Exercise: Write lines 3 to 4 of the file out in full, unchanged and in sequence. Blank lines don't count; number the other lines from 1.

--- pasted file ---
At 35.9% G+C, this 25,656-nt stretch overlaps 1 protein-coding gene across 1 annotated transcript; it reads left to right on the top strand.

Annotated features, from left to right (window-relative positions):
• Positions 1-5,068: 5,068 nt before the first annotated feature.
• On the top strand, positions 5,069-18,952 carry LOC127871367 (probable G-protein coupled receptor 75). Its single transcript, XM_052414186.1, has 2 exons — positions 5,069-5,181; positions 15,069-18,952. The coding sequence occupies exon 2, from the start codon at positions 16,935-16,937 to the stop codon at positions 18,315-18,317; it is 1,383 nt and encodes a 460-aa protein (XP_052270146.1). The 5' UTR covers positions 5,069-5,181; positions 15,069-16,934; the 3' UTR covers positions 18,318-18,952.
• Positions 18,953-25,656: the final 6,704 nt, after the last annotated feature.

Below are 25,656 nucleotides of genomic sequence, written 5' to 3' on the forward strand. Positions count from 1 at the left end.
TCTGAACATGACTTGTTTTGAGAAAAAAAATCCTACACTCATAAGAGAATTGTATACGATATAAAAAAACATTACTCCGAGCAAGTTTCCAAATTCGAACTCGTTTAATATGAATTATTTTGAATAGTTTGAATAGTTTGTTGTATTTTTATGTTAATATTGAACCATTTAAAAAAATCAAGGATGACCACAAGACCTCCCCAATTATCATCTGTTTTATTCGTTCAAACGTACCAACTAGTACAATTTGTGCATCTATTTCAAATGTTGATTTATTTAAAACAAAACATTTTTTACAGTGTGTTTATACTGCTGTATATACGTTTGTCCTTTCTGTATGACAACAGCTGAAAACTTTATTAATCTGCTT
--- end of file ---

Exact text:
• Positions 1-5,068: 5,068 nt before the first annotated feature.
• On the top strand, positions 5,069-18,952 carry LOC127871367 (probable G-protein coupled receptor 75). Its single transcript, XM_052414186.1, has 2 exons — positions 5,069-5,181; positions 15,069-18,952. The coding sequence occupies exon 2, from the start codon at positions 16,935-16,937 to the stop codon at positions 18,315-18,317; it is 1,383 nt and encodes a 460-aa protein (XP_052270146.1). The 5' UTR covers positions 5,069-5,181; positions 15,069-16,934; the 3' UTR covers positions 18,318-18,952.